Everyone and their grandfather has likely heard of Prince of Persia, having been released on about 20 different systems and rebooted twice over for later generations. The cinematic action platformer’s Arabian theme and impressive animation were considered to be like nothing else at the time. Slightly less but probably enough people have also heard of Golden Axe, Sega’s seminal fantasy hack-and-slasher, which proved they could do beat-em-ups before Streets of Rage. Taito also made a fair number of games in that style, almost enough to qualify as the honorary fifth member of the “Big Four” in that genre, even if not quite as much as Sega, Technos, Konami, or Capcom. Combine the 1001 Nights-style atmosphere of Prince of Persia with the action template of Golden Axe, and this gives you Taito’s Arabian Magic, yet another product of their high quality 90s arcade run.
No strangers to belt scrollers by this time, having made the delightfully insane Growl and The Ninja Kids, Arabian Magic is decidedly less offbeat than those two games, but still has plenty of thrills and zaniness in its stages. The premise sees a benevolent king transformed into a monkey by the evil green sorcerer Baruantess. Unable to perform his sovereignly duties, the king must count on the strength and bravery of four heroes to slay Baruantess and undo the curse: Rassid, Lisa, Sinbad, and Afshaal. Rassid is the easiest to play, being fast but with no special techniques. Lisa’s magic shroud fires off projectiles, and she has a very powerful spinning attack, but she can’t take much damage. Sinbad is a bit slow, but he can deliver charged-up slashes. Afshaal absorbs much punishment, and in addition to his morning star, he has a Blanka-esque roll attack. For their different attributes and abilities, they can all throw enemies if they get close enough, as well as block by holding the attack button. Treasure chests containing power-up orbs allow them to shoot fire and lightning, and their ace in the hole is the classical magic lamp, calling forth a genie who tosses out powerful punches and wind gusts while making your character entirely invincible.
Your quest to return the king to humanity takes you across seven levels, all of which are colorful and lavishly designed. Arabian Magic is one of the first games to run on Taito’s F3 system, the same graphical hardware that would later go on to support Rayforce and Darius Gaiden, among other gorgeous games. There are several opulent palaces to raid, a desert with an antlion whirlpool, and a pirate ship, along with several other zany locales. One stage takes place in the skies courtesy of magic carpets, and the entirety of level five shrinks you down, where fighting takes place in front of a bunch of street merchants. Magic pots keep warping you through various strange locations, including some strange, crystalline dimension, and the fully-breathable ocean, where you fight skeletons for some inexplicable reason. Speaking of, you encounter a fair variety of enemies ranging from basic swordsmen and knaves with throwing daggers, to living terracotta soldiers, wizards who generate snakes, magical dancing ladies, and several burly musclemen who serve as midbosses.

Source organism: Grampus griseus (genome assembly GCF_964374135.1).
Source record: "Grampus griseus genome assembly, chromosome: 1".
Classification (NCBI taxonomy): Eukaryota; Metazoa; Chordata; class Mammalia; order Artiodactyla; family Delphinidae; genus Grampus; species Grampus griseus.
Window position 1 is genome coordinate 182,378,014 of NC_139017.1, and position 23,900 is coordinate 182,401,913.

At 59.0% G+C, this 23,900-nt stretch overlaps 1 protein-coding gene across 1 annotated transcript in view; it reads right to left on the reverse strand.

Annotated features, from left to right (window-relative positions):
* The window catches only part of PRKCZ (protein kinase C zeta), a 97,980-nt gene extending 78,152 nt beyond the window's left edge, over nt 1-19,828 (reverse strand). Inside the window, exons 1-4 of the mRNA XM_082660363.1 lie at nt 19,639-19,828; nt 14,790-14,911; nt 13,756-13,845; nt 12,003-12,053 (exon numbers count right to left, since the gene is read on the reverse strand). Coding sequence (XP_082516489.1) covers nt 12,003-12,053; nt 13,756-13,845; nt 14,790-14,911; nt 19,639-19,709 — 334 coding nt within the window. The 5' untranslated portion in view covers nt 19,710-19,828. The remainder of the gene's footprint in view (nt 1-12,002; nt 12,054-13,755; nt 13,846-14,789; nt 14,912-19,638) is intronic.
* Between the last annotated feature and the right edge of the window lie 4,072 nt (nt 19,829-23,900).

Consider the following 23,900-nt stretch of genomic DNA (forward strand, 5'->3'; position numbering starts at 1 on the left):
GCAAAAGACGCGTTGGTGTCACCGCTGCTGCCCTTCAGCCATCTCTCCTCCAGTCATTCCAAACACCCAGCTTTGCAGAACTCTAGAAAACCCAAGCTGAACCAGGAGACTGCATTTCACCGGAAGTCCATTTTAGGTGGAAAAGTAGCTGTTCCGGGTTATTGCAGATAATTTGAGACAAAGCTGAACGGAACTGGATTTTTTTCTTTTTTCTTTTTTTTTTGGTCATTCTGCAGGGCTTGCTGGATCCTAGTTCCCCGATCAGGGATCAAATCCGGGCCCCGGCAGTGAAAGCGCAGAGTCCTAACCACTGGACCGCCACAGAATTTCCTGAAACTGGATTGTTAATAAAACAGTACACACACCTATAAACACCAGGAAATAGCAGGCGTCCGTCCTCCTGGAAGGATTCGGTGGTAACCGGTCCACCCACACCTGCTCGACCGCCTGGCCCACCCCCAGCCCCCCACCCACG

Of course, there are bosses to fight, but an interesting twist sees some of them join you after you defeat them, becoming summons that randomly appear from magic lamps instead of the genie. This includes Asura, a six-armed war deity full of swords, Kanjiji, who’s basically a much bigger and older Dhalsim, and a quartet of doppelgängers all looking like monochromatic versions of the heroes. Bosses who don’t join you include a tall, dual-wielding swordsman, a mythical Roc bird that’s so big that you only see its talons and head, and a gigantic squid with, what else, deadly tentacles and ink. Most of the fights are tough and may take a life from you, as is to be expected from this genre, but they can be beaten if you play it safe. However, the final confrontation with Baruantess will blow away your credits like grains in a sandstorm, especially once he calls in his magical flying beast mount, and afterwards, he starts cloning himself a la Shredder from the first TMNT arcade game.
While Arabian Magic may not be all that different from your conventional beat-em-up in terms of quarter-eatery, its medieval, storybook-like Middle Eastern setting was rather unique for its time. Interestingly enough, a year after Arabian Magic, Sega would attempt their own take on the same theme with Arabian Fight, which featured giant sprites with impressive scaling technology. Despite being the older of the two, Arabian Magic ultimately stands in time as the better game, yet it just doesn’t seem to be as well-recognized as Taito’s other beat-em-ups. It lacks the silly Greenpeace ethics of Growl, the wacky marionette stylings of The Ninja Kids, the unclassifiable insanity of Pu·Li·Ru·La, the double-screen setup of Warrior Blade, or the innovative, multi-path layout of Dungeon Magic / Light Bringer. Even so, it doesn’t deserve to just fade off into the dust like an ancient sultan’s lost treasure in the khamsin winds, so sharpen your scimitars and save the king from his simian fate!
In fact, you don’t even have to resort to emulation for the task, as Arabian Magic exists on the Taito Legends 2 compilation, released in 2006 on the PlayStation 2, Xbox, and Windows platforms.